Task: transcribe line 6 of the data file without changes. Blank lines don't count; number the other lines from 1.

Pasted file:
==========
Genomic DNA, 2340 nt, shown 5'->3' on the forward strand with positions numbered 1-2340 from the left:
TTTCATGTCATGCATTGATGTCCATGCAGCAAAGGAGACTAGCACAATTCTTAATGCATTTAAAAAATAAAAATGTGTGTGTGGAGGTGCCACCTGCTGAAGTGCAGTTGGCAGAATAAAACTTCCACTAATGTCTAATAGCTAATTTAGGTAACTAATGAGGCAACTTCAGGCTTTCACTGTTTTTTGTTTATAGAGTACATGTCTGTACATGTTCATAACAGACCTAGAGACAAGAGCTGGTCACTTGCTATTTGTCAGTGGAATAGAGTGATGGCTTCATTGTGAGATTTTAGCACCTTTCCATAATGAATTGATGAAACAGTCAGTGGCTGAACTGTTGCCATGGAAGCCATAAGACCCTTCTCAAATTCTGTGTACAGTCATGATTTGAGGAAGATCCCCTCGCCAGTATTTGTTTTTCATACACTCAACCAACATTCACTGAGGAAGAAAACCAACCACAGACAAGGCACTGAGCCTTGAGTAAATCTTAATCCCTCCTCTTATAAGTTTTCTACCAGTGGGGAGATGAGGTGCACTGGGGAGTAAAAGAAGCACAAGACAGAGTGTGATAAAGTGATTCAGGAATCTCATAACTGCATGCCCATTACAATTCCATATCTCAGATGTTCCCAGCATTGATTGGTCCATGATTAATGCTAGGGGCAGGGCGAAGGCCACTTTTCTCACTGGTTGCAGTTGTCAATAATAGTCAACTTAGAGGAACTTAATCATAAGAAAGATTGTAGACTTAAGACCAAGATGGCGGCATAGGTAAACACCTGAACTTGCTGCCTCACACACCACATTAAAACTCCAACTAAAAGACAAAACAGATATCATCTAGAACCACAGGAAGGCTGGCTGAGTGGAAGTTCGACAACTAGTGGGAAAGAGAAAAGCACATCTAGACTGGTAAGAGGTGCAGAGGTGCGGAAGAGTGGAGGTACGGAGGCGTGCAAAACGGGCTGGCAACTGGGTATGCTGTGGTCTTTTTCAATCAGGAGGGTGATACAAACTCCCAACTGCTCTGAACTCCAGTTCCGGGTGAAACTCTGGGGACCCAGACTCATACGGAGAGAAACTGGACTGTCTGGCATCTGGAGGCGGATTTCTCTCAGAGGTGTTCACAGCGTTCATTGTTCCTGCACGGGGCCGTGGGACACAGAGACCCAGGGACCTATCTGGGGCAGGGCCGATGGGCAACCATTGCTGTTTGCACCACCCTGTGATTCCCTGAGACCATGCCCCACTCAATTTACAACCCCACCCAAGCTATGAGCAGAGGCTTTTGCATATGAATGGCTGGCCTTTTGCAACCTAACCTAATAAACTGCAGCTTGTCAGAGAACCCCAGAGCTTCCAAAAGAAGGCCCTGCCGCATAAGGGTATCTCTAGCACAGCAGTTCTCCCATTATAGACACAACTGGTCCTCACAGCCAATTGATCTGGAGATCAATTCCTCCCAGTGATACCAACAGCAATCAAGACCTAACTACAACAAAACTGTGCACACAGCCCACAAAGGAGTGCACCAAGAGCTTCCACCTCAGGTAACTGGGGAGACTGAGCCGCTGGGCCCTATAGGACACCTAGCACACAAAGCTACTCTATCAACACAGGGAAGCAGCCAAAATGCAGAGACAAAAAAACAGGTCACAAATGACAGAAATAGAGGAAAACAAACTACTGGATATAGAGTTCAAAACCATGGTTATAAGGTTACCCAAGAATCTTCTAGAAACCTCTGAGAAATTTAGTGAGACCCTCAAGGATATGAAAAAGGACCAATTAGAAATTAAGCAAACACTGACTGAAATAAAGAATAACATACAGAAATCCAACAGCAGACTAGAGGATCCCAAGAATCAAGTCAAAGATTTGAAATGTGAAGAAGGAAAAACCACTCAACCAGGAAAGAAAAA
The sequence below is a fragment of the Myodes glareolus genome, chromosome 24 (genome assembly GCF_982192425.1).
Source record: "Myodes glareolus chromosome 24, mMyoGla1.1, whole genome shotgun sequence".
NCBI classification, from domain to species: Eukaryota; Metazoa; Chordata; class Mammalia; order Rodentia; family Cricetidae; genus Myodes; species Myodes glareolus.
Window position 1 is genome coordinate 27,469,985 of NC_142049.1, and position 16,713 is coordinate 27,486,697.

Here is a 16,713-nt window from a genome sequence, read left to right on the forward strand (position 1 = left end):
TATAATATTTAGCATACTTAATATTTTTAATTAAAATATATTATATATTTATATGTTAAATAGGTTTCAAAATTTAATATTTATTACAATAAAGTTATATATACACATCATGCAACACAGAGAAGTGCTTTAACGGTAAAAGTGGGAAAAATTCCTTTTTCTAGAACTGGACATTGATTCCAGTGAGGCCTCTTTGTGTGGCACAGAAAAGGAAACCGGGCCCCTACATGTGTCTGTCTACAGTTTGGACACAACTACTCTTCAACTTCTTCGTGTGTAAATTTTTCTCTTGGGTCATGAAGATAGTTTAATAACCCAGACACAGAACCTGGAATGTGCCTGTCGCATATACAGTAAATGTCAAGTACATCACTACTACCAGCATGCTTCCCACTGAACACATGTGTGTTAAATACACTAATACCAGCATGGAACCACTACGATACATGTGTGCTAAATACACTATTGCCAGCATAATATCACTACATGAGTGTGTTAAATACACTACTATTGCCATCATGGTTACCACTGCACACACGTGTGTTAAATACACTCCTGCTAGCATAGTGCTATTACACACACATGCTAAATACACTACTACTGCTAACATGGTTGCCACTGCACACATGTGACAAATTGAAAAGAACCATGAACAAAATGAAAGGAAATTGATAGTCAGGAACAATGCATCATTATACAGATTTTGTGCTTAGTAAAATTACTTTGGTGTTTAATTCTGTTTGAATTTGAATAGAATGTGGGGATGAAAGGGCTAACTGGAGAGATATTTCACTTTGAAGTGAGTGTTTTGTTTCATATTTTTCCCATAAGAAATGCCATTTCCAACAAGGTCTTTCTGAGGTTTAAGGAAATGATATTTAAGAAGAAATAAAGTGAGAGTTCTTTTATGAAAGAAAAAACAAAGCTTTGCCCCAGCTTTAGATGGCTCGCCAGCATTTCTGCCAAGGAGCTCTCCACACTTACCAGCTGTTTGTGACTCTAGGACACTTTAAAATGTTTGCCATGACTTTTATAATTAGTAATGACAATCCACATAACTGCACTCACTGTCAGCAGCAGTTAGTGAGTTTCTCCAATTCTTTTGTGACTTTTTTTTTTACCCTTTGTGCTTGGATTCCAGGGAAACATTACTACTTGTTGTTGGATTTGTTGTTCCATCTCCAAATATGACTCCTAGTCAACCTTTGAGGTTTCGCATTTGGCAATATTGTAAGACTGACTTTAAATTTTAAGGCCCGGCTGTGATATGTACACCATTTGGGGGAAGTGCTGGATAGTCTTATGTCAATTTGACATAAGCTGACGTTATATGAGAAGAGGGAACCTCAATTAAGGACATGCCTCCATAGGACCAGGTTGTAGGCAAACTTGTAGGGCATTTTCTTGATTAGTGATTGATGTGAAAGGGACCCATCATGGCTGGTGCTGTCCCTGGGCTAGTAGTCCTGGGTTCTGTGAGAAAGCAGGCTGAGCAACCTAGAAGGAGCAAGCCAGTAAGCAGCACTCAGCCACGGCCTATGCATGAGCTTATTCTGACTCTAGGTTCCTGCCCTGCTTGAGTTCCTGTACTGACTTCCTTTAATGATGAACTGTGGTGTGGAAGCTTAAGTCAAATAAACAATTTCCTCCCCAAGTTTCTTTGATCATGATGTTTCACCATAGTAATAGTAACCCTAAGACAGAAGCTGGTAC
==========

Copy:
Window position 1 is genome coordinate 27,469,985 of NC_142049.1, and position 16,713 is coordinate 27,486,697.